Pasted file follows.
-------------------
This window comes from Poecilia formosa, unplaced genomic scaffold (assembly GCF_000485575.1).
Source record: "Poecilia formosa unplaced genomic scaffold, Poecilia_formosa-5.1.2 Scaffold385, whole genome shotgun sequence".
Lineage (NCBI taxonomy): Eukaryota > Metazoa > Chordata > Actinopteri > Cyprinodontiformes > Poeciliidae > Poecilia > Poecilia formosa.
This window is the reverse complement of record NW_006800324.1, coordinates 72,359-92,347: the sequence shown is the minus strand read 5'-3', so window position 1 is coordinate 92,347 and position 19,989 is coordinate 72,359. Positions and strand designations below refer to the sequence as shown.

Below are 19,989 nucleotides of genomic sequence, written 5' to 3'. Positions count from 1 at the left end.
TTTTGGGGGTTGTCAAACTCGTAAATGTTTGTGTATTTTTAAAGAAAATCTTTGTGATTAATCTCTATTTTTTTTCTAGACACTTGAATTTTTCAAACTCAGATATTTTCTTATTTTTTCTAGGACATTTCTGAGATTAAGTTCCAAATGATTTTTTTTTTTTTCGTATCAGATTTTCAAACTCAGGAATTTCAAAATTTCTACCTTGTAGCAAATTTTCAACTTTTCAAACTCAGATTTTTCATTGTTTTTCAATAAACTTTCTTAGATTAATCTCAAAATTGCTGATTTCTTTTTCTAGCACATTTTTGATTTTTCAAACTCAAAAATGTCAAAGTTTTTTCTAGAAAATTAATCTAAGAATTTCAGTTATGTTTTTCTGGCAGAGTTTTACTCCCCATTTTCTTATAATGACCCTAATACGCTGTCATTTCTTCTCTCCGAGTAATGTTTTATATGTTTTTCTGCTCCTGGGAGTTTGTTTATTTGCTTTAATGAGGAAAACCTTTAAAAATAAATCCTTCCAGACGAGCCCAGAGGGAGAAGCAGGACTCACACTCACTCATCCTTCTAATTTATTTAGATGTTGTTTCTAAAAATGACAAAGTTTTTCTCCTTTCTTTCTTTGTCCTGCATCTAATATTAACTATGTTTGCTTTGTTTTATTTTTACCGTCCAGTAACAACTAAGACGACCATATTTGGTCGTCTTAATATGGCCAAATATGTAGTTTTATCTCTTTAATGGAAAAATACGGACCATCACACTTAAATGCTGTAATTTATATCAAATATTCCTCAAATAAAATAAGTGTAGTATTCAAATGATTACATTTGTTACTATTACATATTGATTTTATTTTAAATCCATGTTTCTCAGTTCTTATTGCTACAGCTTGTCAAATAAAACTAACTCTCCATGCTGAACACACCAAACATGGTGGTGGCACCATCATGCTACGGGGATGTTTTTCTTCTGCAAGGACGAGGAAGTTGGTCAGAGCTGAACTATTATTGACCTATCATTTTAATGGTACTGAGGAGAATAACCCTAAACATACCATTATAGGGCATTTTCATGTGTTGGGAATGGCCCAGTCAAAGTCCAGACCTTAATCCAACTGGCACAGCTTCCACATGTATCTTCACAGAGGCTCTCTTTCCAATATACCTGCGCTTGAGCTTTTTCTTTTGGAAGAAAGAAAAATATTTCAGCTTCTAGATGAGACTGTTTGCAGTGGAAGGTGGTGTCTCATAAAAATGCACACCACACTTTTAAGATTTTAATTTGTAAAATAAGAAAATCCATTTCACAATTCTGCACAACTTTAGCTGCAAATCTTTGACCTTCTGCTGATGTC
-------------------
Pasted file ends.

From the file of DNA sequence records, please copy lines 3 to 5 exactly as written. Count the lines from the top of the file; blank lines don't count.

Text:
Lineage (NCBI taxonomy): Eukaryota > Metazoa > Chordata > Actinopteri > Cyprinodontiformes > Poeciliidae > Poecilia > Poecilia formosa.
This window is the reverse complement of record NW_006800324.1, coordinates 72,359-92,347: the sequence shown is the minus strand read 5'-3', so window position 1 is coordinate 92,347 and position 19,989 is coordinate 72,359. Positions and strand designations below refer to the sequence as shown.

Below are 19,989 nucleotides of genomic sequence, written 5' to 3'. Positions count from 1 at the left end.